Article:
It was never going to be pretty

It was never going to be pretty

Donegal and Monaghan will do it all again on Saturday night. If it comes even close to what went on last weekend we will have another clinker. As I said last week, this was never going to be pretty; it was always going to be a tight, dogged affair with nothing given away for free.

Donegal will probably look back at the last five minutes and think what we could and should have done to close out the game. Hindsight is a great tool but considering we were two points up with a lot of experienced players on the field we should have closed out the field.

Both teams could point to the fact that they missed some extremely good chances. You don’t expect players of this class and ability to miss but with the intensity of the game and the little time they had to get their shot away maybe it’s reasonable to allow for such misses.

Yes we can point to a number of missed frees in the second half, both from Michael Murphy and one from Paddy McBrearty. It’s unlike the two lads to miss but that’s football. I certainly would bet on the two lads to get it right the next day out.

One thing that did stand out last Saturday evening was Donegal’s ability to pass the ball through the middle of the Monaghan defence and create goal chances. It’s something that was very noticeable at the start of the National League that they had been working on this tactic and with the pace of the players we have, Monaghan were wide open down the middle and I have no doubt it will be something they will try to get right for this weekend’s encounter.

What might be disappointing to the Donegal management was that we lost a lot of ball by carrying it into the tackle. We tried to commit the Monaghan defence to the tackle but they always had backup to make it awkward for the player on the ball. Also we pulled everyone behind the ball in the last few minutes instead of having an outlet up front when we were in possession of the ball. They’re only little things that went wrong but it let Monaghan of the hook and put another game on a lot of players who looked out on their feet when the final whistle blew.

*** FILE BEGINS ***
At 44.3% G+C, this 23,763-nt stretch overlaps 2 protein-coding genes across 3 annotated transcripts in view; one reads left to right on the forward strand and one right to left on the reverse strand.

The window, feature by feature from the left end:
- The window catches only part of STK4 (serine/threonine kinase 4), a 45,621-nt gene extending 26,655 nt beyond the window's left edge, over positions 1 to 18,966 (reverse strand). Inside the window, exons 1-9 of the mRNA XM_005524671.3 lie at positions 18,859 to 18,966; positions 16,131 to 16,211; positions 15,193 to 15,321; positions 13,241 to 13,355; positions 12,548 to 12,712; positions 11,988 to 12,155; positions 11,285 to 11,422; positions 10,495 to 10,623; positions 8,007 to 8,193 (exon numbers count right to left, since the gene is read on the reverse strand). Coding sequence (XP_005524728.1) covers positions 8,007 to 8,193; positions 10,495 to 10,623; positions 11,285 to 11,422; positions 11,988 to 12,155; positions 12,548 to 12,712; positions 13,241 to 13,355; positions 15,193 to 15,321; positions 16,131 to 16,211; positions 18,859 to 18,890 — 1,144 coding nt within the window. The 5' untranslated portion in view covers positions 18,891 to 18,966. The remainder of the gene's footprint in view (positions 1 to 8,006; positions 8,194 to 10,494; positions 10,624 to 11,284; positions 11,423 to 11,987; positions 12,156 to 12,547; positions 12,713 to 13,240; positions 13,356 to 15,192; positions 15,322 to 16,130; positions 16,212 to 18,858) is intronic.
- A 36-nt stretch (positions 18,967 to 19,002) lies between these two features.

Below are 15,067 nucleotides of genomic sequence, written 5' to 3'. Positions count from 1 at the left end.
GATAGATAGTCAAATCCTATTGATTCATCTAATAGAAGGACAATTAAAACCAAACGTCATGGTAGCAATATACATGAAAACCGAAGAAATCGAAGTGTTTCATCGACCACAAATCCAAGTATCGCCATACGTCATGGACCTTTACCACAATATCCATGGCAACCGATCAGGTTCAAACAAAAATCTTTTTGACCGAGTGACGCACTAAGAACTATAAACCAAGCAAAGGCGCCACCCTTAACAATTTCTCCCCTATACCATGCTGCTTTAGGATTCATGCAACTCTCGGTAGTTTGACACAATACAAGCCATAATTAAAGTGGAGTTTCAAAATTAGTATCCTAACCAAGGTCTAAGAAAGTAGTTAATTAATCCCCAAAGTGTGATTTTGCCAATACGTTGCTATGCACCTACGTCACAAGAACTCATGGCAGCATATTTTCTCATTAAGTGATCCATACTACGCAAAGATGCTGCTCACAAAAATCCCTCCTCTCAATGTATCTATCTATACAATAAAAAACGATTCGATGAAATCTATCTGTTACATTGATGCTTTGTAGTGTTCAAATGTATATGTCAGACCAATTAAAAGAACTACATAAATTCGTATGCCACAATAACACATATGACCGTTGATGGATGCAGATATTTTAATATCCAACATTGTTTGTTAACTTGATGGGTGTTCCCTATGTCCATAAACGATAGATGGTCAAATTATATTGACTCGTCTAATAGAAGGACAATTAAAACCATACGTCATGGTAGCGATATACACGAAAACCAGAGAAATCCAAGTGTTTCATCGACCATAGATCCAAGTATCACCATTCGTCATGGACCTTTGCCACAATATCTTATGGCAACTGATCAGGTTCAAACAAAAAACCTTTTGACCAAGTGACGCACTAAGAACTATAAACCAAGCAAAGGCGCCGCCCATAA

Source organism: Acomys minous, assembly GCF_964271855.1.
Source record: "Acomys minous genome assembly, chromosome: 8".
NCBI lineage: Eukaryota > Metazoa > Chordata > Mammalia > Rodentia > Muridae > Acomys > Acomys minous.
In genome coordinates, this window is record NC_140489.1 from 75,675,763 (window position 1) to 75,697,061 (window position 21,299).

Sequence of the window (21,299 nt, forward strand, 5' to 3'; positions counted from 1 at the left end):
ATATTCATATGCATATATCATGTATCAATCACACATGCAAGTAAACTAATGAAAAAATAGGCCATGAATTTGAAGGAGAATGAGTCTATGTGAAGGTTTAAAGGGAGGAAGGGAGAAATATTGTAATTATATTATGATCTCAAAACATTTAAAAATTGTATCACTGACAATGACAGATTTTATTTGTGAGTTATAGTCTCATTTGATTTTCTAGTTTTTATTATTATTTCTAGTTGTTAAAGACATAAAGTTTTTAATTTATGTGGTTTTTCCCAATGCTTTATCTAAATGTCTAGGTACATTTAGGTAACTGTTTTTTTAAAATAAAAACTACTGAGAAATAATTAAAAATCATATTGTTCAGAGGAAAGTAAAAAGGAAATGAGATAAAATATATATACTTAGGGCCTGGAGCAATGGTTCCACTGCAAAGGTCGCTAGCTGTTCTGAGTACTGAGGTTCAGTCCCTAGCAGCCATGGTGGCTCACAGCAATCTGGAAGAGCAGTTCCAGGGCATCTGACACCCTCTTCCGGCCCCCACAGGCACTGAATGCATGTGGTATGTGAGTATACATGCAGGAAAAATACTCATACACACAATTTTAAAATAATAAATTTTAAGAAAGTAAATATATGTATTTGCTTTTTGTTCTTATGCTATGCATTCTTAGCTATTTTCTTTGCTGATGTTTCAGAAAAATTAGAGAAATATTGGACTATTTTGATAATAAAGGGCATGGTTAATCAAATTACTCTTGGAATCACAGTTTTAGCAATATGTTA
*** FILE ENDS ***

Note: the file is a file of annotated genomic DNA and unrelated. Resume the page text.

The commitment and endeavour shown by both sets of players shows how much the Ulster championship means to them. When you look at other provincial championship games there is nothing near the same intensity. While I would have been critical of Joe McQuillan, the Cavan official, in the past, I thought he did well to keep a handle on the game and let it flow as much as he could. Yes, he missed some things but when a game is played at such pace and players flying into tackles and everyone wants to win the ball, it can be expected.

We could, maybe, be disappointed with the last two frees but if the shoe was on the other foot we would have expected him to give them. After the Fermanagh game many would have doubted whether this Donegal squad was anywhere near to the performance like last weekend. The older lads showed that they’re still up for it and the younger lads that have been introduced in the last few seasons have developed and are starting to lead the charge.

Saturday night next will be no different than last week’s battle. I expect the same sort of tight, dogged affair with little time for players on the ball, but what I also expect is that both sides will improve in front of goals and the team who limits their mistakes will be the side going through to the Ulster final. Last week’s performance gives me renewed hope that we can get another shot at the Anglo Celt.


It’s being an amazing month or so for Irish soccer and indeed the country. Often in the past we have to endure the criticism from many of the usual pundits that the national broadcaster puts our way. They question the commitment from many of the non-Irish born players; they will always have a go at the management and who they pick or don’t pick. They never seem to be happy with anything.

Ireland is a small country split in two. We don’t have the huge resources like many other countries yet we do at times qualify for major tournaments and with the greatest respect qualifying is a feat in itself.

There will be so many memories from France 2016, especially for those who were able to travel over but also for those who played. Who will ever forget the scenes after the Italian game? Seamie Coleman leading out the team, the noise when Robbie Brady headed in Wes Hoolahan’s brilliant cross, going 1-0 up against France and hoping against hope, could it happen the unthinkable?

Well, as someone once said, to be Irish is never going to be straightforward. The French ended the dream and the players bade farewell to an army of fans that lifted the nation once again. We often don’t get to brag about being Irish but this summer we were all a little taller; people had a smile on their face and everyone looked forward to every game with some optimism. The players lifted the hearts of everyone and did not only themselves but the whole country proud.